The following is a short introduction to antique Heriz and Serapi rugs. We specialize in buying and selling Heriz Serapi rugs.
The design of this late 19th century serapi rug is akin to a Heriz, but is more spacious and less rigid, and its colors are softer.
Heriz and Serapi rugs are easily recognized by their rectilinear and highly stylized geometric designs, typically with a central medallion, and less frequently an all-over repeated pattern. The main border most often uses a 'turtle' (or samovar) motif. The dominant colors are almost always red and blue, the latter typically reserved for the medallion and border, while the main field is typically red. Heriz and Serapi rugs use symmetric knotting which can be as coarse as 30 knots per square inch and seldom exceed 100, except in silk Heriz rugs.
Within this range, antique Heriz rugs are usually coarser and sturdier, with harsher colors, and somewhat more crowded and more angular design. Antique Serapi rugs usually are older and have softer, aged colors, and a less rigid and more spacious design.
Heriz rugs were mass-produced beginning in the 1920s for the North American markets, although there are earlier specimens one would still refer to as Heriz rather than Serapi. The value of an antique Heriz rug is determined by its condition; the density of the weave; the type, which can be common or not; the colors, which can be more or less harsh; and the design, which can be more or less crude. At reputable auctions, the sale price of a room-size antique Heriz rug in good condition generally range from several hundred dollars for a common type with brash colors to a few thousands.
Antique Serapi rugs on the other hand were produced in more limited numbers. They are older and of finer weave than Heriz rugs, and accordingly more expensive. What differentiates one antique Serapi rug from another is the harmony of the colors and the balance of the design. At reputable auctions, the sale price of a room size antique Serapi rug in good condition generally range from a few thousand dollars to several thousands.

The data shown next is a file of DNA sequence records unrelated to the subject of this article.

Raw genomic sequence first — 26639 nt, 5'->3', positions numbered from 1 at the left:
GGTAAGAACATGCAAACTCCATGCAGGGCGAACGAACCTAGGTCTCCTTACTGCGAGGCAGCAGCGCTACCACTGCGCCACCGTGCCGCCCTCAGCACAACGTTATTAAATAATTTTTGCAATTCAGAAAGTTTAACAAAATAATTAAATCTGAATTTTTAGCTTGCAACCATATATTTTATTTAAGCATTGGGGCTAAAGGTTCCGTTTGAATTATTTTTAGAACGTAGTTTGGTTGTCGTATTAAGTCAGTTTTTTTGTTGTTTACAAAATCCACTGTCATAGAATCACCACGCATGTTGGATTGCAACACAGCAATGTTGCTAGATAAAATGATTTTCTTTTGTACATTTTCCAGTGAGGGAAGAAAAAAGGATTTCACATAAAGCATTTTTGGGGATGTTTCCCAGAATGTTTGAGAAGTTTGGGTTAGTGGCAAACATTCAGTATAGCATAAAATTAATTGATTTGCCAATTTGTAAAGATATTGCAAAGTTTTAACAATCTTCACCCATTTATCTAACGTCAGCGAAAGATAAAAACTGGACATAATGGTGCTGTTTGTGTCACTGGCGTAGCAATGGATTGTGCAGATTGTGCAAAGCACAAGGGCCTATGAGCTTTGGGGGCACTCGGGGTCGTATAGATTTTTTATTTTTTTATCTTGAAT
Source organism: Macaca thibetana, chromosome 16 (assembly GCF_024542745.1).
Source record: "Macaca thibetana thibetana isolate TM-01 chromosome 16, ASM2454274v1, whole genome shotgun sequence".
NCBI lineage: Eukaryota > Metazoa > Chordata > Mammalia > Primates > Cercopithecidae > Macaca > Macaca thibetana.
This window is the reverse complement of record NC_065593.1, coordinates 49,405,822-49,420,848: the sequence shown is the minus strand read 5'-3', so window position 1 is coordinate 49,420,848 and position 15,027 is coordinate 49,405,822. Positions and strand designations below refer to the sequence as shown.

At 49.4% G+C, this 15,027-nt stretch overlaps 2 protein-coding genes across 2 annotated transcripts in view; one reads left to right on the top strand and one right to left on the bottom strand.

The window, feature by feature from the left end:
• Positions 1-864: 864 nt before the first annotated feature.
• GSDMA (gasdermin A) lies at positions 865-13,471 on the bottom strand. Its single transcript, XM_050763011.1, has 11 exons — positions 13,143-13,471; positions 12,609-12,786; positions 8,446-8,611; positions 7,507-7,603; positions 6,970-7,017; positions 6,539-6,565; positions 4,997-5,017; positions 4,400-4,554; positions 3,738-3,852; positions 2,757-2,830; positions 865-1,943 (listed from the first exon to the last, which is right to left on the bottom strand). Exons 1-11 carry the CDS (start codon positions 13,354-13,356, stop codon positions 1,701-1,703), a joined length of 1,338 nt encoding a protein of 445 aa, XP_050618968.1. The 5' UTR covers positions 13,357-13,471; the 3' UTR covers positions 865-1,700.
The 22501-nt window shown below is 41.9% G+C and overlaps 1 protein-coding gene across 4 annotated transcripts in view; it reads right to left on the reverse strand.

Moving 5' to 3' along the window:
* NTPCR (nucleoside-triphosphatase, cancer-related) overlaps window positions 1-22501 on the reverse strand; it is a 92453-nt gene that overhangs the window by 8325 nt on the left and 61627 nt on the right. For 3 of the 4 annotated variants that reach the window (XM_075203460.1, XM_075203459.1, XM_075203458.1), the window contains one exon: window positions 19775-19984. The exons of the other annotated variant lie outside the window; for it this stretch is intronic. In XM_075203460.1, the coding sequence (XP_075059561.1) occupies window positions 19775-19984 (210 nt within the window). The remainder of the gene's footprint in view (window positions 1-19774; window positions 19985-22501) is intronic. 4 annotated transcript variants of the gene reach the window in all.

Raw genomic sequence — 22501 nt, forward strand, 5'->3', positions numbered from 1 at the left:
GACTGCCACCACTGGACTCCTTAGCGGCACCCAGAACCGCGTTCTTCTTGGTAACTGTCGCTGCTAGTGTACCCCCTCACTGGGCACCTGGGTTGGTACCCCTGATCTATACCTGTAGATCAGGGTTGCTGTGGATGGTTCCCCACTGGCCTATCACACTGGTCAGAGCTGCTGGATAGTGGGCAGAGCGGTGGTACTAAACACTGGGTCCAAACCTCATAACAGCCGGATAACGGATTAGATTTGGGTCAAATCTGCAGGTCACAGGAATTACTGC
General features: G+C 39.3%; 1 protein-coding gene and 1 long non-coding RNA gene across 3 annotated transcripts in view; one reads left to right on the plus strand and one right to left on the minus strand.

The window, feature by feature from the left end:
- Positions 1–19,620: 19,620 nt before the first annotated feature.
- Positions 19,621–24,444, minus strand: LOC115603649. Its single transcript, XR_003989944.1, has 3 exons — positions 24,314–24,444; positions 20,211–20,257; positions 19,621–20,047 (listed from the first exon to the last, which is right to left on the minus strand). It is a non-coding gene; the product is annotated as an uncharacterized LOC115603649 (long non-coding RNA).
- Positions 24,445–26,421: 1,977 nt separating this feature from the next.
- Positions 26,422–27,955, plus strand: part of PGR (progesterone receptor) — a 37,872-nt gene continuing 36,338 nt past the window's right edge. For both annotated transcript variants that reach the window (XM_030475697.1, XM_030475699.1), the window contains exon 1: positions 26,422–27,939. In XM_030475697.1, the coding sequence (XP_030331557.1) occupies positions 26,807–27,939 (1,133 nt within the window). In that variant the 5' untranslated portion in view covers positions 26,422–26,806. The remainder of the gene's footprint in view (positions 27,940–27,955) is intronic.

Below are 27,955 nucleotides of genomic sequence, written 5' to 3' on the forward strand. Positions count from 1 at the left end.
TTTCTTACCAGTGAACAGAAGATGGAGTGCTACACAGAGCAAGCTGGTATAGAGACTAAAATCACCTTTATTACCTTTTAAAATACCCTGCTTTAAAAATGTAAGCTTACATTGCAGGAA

This semi-antique Heriz rug is very typical in its use of a central medallion and red and blue-indigo combination of colors.
Antique Heriz rugs are named after the Heriz district in East Azerbaijan in Northwest Iran. A variety of rugs were produced in that district, including Serapi rugs and other less known types such as Bakshaish and Gorevan.
Heriz and Serapi rug production was a relatively modern venture in the late 19th century driven by Western demand. Nevertheless, one can still recognize the influence of older rug traditions, including Caucasian, Turkish, Kurdish, and of course Persian.
The label Serapi is somewhat controversial. Some claim that it was simply a marketing ploy to differentiate better quality Heriz rugs from more commercial ones that came later on the market. Auction houses such as Sotheby's and Christie's actually refer to Serapi rugs as Heriz. Be that as it may, there are real differences between the two types of rugs, both in style as well as in quality, and a distinction is useful.